One year, I must have been in my mid-teens, I found a calendar of Heather Cooper’s work. I remember it seemed magical to me. I was reading teen fiction at the time…all novels about knights and quests and things. Of course, that’s when I first read The Lord of the Rings and fell in love with fantasy and Tolkien, C.S. Lewis and the Narnia series…the whole thing, not just The Lion, the Witch and the Wardrobe (!), and Orla Melling’s The Singing Stone. Never mind the Arthurian legends, which left me absolutely spellbound…and still do. It was so much easier to slip into a world that was so magical and legendary than to live in the real one, I often thought…and sometimes still do. 🙂

So, one of the months on the calendar was Cooper’s beautiful piece, “The Lion and the Lamb.” It’s all about two sides of the same coin, I think, and the notion of perception. There’s the beautiful lion, standing above the surface of a pool, and the smaller figure of the lamb is reflected in the water. When I see it, I always think of the myth of Narcissus, but there is so much more inside the piece that speaks to me. I think of my great-aunt, Maureen Kelly, who always used to say to me, when I went up to visit my great-aunts (we all called them “The Girls”) at 160 Kingsmount, “Ah, it’s herself, isn’t it?” I loved that about her. She was unabashedly Irish. She also was the person, along with my great-aunt Norah, who introduced me to the Irish legends and faery tales. They still draw me in with a tidal pull I can’t ignore, those lovely big books of stories. 🙂 I also think of how Maureen used to say, at the end of February usually, “Ah, March! In like a lion, out like a lamb.” Every year, I remember her saying that. (She was grand for that, for knowing phrases that had interesting origins, and I always used to call her when I had grammar and spelling questions while I was doing my undergrad and graduate work at university. She was so brilliant.)

Cooper’s piece of art reminds me of times I spent with Maureen, and Norah, and Clare, up at 160. That’s Maureen’s phrase, or one of them, anyway. “In like a lion, out like a lamb.” She was also terribly fond of “Red sky at night, a sailor’s delight.” My favourite thing about her, though, was that she gave great hugs and her eyes always sparkled. If you drove with her at night in the The Girls’ car, she would always, always, always, see a car with just one headlight working. It was sort of like ‘her thing.’ She would be driving, and we’d be in the back seat, and she would shout out, laughing as she did, “Aha! One eye! There’s a one eye, girls!” (Funny…the things you remember about the people who were such a big part of your life so many years after they’ve left. I’m glad for my memory’s accuracy sometimes…it’s like a movie plays in my head…)

Funny, how a piece of art can have so many memories linked to it…how it can make me remember my family members and the stories they told me when I was little and growing up. I even know where that calendar was on my wall in my bedroom. It was right above my bedside table, above a little antique lamp I had found somewhere. The light from the lamp sort of glowed upwards, I remember, bathing the calendar page itself in gold light. It seemed magical to me. It still does.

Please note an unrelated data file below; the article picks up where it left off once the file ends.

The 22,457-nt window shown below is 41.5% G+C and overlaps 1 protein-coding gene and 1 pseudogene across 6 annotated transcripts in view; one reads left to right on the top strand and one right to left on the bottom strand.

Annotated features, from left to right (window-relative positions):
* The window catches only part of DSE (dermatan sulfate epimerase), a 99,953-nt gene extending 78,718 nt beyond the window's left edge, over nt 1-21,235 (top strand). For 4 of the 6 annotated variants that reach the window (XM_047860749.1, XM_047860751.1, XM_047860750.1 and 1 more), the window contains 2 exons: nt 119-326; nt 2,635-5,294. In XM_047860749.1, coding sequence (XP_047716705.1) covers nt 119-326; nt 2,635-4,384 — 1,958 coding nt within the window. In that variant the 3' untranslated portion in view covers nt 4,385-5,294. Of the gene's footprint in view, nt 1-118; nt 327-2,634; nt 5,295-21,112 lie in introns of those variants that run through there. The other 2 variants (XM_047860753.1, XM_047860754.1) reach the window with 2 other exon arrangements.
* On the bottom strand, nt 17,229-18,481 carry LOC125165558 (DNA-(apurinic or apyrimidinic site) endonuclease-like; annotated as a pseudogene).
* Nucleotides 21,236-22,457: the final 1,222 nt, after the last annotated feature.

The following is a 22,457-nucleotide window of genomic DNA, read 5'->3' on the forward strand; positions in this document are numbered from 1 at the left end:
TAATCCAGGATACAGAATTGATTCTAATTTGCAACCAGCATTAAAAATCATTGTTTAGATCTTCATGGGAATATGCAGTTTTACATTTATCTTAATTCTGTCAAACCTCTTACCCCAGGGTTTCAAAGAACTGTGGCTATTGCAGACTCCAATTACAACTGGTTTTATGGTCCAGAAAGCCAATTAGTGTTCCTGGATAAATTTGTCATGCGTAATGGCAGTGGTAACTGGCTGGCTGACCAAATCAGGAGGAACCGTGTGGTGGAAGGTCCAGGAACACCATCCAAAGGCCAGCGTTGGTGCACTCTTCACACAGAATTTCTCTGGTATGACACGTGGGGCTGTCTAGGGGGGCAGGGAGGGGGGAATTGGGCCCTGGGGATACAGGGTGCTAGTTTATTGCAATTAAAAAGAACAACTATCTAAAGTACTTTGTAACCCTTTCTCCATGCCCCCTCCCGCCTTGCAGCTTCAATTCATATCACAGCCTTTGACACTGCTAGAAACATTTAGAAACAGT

That’s why, when I arrived in Bobcaygeon at the little cottage I’d rented on December 27th, and when I saw the image of Cooper’s “The Lion and the Lamb” hanging above the kitchen sink, I exclaimed, like a crazy woman, “Oh my God! That’s a Heather Cooper painting!” to the fellow who owns the place. He just smiled. “Yes. You know her work?” I reached out to touch it. “Oh, God. Sorry. I didn’t mean to touch it. It’s just…it’s been in my heart forever, you know?” Then he told me that she was a friend of his father’s and that he had prints of her pieces in the little cottage space. There was another Cooper print in the bedroom above the bed, but it just didn’t strike me as the other had.

I knew, when I saw that print, when I walked into that cottage space that day, that I was meant to have found this particular space to write in. Somewhere, in my head, I could hear Maureen’s voice saying to me, “In like a lion, out like a lamb…or the other way round, Kimmy Ruth, depending on how the month goes!” Then I thought, somehow, that I am now both the lion and the lamb. I used to just be the lamb, all sort of fragile and wounded, but now I’m letting the lion sit in my heart more often. It doesn’t have to be one or the other anymore, I’ve learned this past year; I can be both the lion and lamb, strong and vulnerable at the same time. Such a lesson! The universe amazes me, how it links and swirls and dances around you, sending out tendrils of green memory that pull you backwards, all so that you can move forward with more certainty.

It’s funny; I remember being entranced by that old Heather Cooper calendar all those years ago…and now it’s come back to me to guide me into more writing that needed to be revised, edited, and finished. So circular, so Celtic knotted, so magical and transformative. This is why I love art, and always will. Colour and texture and image pull me in, and then I imagine stories…and everything is right with the world, even when it may not always be. 🙂